The Rockefeller Philanthropy Advisors roadmap to impact investing and the US Sustainable and Responsible Impact Investing Trends report from 2016, both estimate the capital invested with impact is valued to be nearly $9 trillion in the U.S. alone or one-fifth of all investment under professional management. The early leaders in this movement include high-net-worth families, foundations, pension funds and insurance companies. As Alison McDowell points out, this approach to financing the public good has “found bi-partisan support in the United States. Liberal interests are happy that services continue to be provided, and conservatives are pleased government is only paying for ‘what works’ based on data.”
In 2010, Sir Ronald Cohen, father of social impact investing, launched the first Social Impact Bond (SIB) with the Ministry of Justice to reduce prison recidivism in Peterborough Prison in the UK. According to his own website, SirRonaldCohen.org, he is a “preeminent international philanthropist, venture capitalist, private equity investor, and social innovator, who is driving forward the global impact revolution.” He co-founded Social Finance, a non-profit consultancy organization that partners with governments, service providers, and the private sector. Interestingly, SIBs are rapidly being adapted “into development impact bonds (DIBs) to be implemented in emerging economies including Uganda, Mozambique, Pakistan, and Colombia where the bond programmes attempt to discipline such recalcitrant populations into becoming economically viable.” For instance, recently, Social Finance partnered with MUVA, a Mozambican NGO that claims to support women’s “economic empowerment through the creation, testing and adapting of innovative approaches to diminish barriers vulnerable women and youth face to thrive in the labor market.” In addition, two Instant Network School (INS) programs were launched in Mozambique this year. The INS program is a joint initiative with UNHCR, Vodafone Foundation, Save the Children, and Pearson; currently serving 510,000 students in Kenya, DR Congo, Tanzania and South Sudan; all being financed through impact investing with data as the sacrifice since all of the education is tablet based learning (predatory philanthropy).
As I previously stated, the Social Finance apparatus is a global capture of the most vulnerable populations in the world by the most powerful multinational entities under the guise of humanitarian aid. Which would explain why Social Finance is partnering with NGOs in Mozambique since “never let a crisis go to waste” seems to be the motto and the country has had an uptick in “terrorism” and “insurgencies” in the northern region with nearly 800,000 people displaced in the last four years. Cohen argues that a single concept will revolutionize how success is defined for businesses and investors in the future: impact-weighted financial accounts — ascribing a dollar value to the social and environmental costs or benefits of a company’s operations. Sir Ronald Cohen was chairman of Apax Partners, a venture capital firm, when the British United Shoe Machinery (Apax-owned) pension collapsed in 2000 and left 544 workers without any pension. UK Members of Parliament called for proper inquiries, but investigations never took place.
How is Cohen, who was a chairman at a company responsible for hundreds of people losing their pensions, a viable pick to create and pioneer a new “social impact” market that will involve the pensions of millions, possibly billions, of people? I need answers.
In 2012, following the United Kingdom’s footsteps, Goldman Sachs Urban Investment Group and Bloomberg Philanthropies announced the first social impact bond in the US to support the delivery of therapeutic services to incarcerated youth at Rikers Island in New York. The experiment failed miserably; first, the control group fell apart because “wardens at Rikers Island could not separate teenagers who were to participate in a course of cognitive behavioral therapy from those who were not supposed to attend…then the city’s Education Department…pulled out… and the budget of the Osborne Association, which had been enlisted to carry out the therapeutic program, was cut when Rikers’s teenage population unexpectedly fell below the level written into its contract.” Despite the New York Timesopenly stating the program failed, in the same article, they still claim “the experiment succeeded in blazing a new trail.” As usual, the New York Times contradicts itself, this time in the same article; unbelievable.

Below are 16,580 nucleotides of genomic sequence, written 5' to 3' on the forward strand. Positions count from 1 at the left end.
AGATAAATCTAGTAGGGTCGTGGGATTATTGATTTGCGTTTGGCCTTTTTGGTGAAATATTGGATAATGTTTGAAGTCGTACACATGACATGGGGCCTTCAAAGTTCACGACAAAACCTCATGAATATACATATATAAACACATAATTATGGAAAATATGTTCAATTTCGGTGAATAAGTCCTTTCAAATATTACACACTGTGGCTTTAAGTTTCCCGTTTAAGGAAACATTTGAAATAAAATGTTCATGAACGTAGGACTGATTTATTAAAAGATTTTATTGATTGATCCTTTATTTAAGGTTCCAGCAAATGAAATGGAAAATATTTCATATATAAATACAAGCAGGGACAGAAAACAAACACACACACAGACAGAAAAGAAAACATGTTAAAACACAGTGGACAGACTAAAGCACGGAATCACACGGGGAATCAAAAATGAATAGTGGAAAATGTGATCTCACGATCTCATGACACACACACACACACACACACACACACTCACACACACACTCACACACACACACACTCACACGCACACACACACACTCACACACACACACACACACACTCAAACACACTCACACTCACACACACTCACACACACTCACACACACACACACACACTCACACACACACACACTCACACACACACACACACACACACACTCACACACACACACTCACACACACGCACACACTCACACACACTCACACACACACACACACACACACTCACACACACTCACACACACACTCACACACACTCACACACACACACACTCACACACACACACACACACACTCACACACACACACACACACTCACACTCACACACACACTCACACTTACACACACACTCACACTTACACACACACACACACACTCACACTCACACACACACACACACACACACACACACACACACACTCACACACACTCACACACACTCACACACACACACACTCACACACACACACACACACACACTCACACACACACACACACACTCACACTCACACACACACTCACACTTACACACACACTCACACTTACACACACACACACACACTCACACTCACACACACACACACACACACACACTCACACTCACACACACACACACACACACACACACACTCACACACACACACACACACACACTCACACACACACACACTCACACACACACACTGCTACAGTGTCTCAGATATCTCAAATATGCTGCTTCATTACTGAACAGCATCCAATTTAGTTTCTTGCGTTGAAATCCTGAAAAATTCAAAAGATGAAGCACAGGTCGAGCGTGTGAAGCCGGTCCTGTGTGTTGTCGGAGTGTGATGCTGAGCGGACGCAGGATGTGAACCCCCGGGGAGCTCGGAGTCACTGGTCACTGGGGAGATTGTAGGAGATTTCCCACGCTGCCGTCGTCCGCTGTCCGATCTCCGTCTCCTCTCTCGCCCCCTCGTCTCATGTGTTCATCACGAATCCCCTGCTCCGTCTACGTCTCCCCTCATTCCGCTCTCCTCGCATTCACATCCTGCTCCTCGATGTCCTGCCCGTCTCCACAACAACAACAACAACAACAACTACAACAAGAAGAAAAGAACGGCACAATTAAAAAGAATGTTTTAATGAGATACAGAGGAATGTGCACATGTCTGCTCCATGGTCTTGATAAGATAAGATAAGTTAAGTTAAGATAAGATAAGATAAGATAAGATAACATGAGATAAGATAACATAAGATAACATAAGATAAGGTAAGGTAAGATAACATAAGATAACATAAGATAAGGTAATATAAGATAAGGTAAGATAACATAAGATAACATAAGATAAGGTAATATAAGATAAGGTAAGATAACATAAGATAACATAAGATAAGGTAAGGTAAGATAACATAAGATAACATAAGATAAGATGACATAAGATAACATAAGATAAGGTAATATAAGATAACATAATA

Since Michael Bloomberg brought the social impact bonds to the United States from the UK, SIBs have spread their tentacles in every obscure sector of the economy, from housing and pre-k to addiction treatment. In 2012, the Obama Administration allocated nearly $100 million to fund Pay-for-Success programs — which is just a different name for the social impact model. The goal seems to be interlocking all of the data produced by the people on who the investments are allocated because, for example, they “can’t justify taking profit off of the fact that you didn’t become addicted, if they can’t track that against some intervention they put you on in middle school.” And since all of that data has to come together for the impact markets, it is no surprise that the World Wide Web Consortium (W3C) has been pushing for a decentralized identifier (DID)which is “a globally unique persistent identifier that does not require a centralized registration authority and is often generated and/or registered cryptographically.” Furthermore, the Rockefeller Foundation and the Commons Project Foundation developed CommonPass, an application and data-sharing structure that enables individuals to securely prove their COVID-19 health status.
To summarize, there is a possibility that the blockchain, digital identity, and the spatial web (next evolution in computing and information technology) will “interface with programmable money and impact investing to create a global digital prison;” a militarized, colonial project built in London, Israel, Hong Kong, New York City, Chicago, and Silicon Valley.